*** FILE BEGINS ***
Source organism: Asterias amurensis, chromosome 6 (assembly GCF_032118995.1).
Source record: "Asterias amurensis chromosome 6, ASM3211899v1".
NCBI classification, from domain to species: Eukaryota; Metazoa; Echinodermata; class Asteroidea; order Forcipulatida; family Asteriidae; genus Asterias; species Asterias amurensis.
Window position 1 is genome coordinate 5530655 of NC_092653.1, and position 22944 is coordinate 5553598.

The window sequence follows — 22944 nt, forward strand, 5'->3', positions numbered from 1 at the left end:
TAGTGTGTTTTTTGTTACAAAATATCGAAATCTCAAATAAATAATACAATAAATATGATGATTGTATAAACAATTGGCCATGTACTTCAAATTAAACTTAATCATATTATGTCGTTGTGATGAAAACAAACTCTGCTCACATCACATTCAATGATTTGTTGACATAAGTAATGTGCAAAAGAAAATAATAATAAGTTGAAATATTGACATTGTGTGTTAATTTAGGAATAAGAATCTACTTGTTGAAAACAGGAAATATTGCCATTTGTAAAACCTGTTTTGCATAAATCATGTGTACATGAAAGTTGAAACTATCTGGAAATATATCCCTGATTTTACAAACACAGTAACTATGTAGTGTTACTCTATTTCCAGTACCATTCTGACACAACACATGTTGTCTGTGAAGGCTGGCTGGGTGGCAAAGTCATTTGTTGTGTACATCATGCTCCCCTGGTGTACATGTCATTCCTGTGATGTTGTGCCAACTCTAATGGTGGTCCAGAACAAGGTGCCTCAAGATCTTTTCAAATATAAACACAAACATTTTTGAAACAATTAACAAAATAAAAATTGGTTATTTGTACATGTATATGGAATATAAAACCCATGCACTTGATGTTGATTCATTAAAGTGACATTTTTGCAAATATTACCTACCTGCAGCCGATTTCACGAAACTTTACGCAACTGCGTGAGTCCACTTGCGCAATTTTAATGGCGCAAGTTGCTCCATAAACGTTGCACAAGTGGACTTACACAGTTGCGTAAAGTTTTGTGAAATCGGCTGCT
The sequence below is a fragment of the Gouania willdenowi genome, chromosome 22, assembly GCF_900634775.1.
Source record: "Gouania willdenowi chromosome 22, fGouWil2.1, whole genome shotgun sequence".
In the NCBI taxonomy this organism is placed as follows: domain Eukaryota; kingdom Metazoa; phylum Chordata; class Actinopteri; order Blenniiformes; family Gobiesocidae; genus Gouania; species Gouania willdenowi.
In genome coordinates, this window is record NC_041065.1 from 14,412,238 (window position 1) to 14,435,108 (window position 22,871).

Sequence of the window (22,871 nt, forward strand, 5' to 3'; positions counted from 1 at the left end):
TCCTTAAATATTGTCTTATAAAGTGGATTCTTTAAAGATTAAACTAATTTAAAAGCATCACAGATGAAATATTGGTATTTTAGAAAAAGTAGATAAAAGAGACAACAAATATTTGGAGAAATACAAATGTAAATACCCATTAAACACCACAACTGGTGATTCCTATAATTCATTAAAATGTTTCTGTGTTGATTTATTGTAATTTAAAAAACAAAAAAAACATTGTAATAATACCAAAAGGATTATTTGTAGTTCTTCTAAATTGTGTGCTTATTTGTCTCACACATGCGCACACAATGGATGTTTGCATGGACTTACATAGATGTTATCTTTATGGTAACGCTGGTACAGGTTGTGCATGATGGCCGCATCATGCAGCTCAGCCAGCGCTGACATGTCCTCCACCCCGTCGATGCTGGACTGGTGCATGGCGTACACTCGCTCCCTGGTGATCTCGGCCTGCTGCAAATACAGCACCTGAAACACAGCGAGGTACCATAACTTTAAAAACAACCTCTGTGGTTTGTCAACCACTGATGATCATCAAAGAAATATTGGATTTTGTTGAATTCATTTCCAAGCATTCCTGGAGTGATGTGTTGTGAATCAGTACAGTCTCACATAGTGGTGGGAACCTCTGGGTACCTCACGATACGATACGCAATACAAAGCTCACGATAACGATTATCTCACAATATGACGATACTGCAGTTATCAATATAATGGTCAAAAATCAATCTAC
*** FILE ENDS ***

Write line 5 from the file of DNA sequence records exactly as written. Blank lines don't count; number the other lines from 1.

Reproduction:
The window sequence follows — 22944 nt, forward strand, 5'->3', positions numbered from 1 at the left end: